According to him, “The preference for your courts by litigants is not only dictated by the simplicity of procedures, but also by the confidence reposed in your ability to provide speedy justice at little or no cost.

Therefore, continuing judicial education for all Judicial Officers in the Lower Courts is crucial. Your duties invariably affect mostly the vulnerable in the society. Indeed, the rate of access to your courts and the volume of litigation therein are visible testimonies to the confidence of the public in your ability to dispense justice.

“Going by the volume of cases which your courts handle, judicial accountability is very important. Therefore, discipline must be embraced against the backdrop of the Code of Conduct for Judicial Officers in Nigeria.

“Consequently, I urge you all to decisively shun every vice which will bring the Judiciary into disrepute. Practices such as lateness to court, accepting any form of gratification or other form of inducement must not be associated with you as Judges of the Lower Courts. It goes without saying, however, that any person found wanting will face the consequences of such unruly acts.

“The Judiciary as a noble institution must lead by example. Thus, the need for Judges of the Lower Courts to observe strict discipline and ethics must not be far-fetched so as to ensure quicker dispensation of justice.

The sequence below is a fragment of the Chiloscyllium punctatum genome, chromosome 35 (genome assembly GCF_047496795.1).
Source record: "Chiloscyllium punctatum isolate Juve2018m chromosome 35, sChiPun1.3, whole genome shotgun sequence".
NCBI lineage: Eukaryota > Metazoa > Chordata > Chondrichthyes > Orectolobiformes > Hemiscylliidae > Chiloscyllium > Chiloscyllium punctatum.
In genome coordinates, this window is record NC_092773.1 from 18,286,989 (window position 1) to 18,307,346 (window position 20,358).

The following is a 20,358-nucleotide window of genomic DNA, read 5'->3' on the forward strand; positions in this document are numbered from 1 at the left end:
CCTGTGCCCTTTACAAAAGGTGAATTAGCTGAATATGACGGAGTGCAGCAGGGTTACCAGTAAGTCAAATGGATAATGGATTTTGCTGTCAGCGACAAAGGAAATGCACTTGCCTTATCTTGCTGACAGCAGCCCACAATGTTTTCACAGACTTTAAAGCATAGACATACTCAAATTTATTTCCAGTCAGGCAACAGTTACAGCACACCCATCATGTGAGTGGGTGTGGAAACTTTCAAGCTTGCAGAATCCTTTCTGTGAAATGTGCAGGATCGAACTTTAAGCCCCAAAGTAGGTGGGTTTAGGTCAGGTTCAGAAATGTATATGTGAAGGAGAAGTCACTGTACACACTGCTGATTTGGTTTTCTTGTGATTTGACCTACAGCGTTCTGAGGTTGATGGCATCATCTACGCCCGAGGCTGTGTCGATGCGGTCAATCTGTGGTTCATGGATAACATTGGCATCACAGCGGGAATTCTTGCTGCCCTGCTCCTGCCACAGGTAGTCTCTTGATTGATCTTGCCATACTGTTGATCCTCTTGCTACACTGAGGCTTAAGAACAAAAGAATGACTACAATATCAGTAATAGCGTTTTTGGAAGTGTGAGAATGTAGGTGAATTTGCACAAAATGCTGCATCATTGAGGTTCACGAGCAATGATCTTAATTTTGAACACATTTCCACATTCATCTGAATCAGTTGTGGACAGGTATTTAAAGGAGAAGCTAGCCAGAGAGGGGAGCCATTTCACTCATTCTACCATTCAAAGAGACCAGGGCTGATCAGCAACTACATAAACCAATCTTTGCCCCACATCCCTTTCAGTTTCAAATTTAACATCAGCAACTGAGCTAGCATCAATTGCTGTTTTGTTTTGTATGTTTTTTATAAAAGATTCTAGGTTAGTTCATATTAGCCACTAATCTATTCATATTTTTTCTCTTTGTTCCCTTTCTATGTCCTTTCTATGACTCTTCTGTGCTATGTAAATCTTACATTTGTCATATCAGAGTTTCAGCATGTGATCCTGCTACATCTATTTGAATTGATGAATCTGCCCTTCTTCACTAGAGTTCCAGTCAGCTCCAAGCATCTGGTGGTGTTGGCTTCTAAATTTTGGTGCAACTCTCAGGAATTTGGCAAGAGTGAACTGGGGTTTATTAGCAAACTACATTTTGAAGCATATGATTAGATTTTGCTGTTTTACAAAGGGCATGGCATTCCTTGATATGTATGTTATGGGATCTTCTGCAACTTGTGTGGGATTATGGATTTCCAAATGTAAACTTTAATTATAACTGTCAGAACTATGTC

“The delay in our justice delivery system has been a source of great concern to me as it must be to you all. This unacceptable situation inevitably dictates the need for a thorough and comprehensive reform of our justice sector to ensure access to justice at affordable costs and within a reasonable time”.

The slow pace of corruption cases before now took a new dimension when the CJN inaugurated a committee to monitor the progress being made in the heating and determination of corruption cases.

In the last six months, the work of the Committee has resulted in judgment being delivered in at least 354.

For the judiciary, this is a good news because these cases would most probably still be pending today, but for the timely intervention of this committee.

Prison decongestion is another scenario which has become a national embarrassment. The numerous and sometimes needless remand orders issued by Magistrates is a major factor responsible for the congestion of our prisons.

“I must emphasise the need for Heads of Courts, in synergy with the various Attorneys-General of the States, to pay frequent visits to prison facilities within their jurisdictions in a bid to assess the situation on a first hand basis. In addition, reckless remand orders must not be issued by your courts where it appears that the Police lack evidence to prosecute a criminal matter or your Courts do not possess the requisite jurisdiction to entertain such matter.

“I had recently also directed that Chief Magistrates/Magistrates should pay frequent visits to Police Stations within their jurisdictions to inspect the cells and where appropriate free detainees who have no prima facie case against them or had been unduly detained without bail,” he said.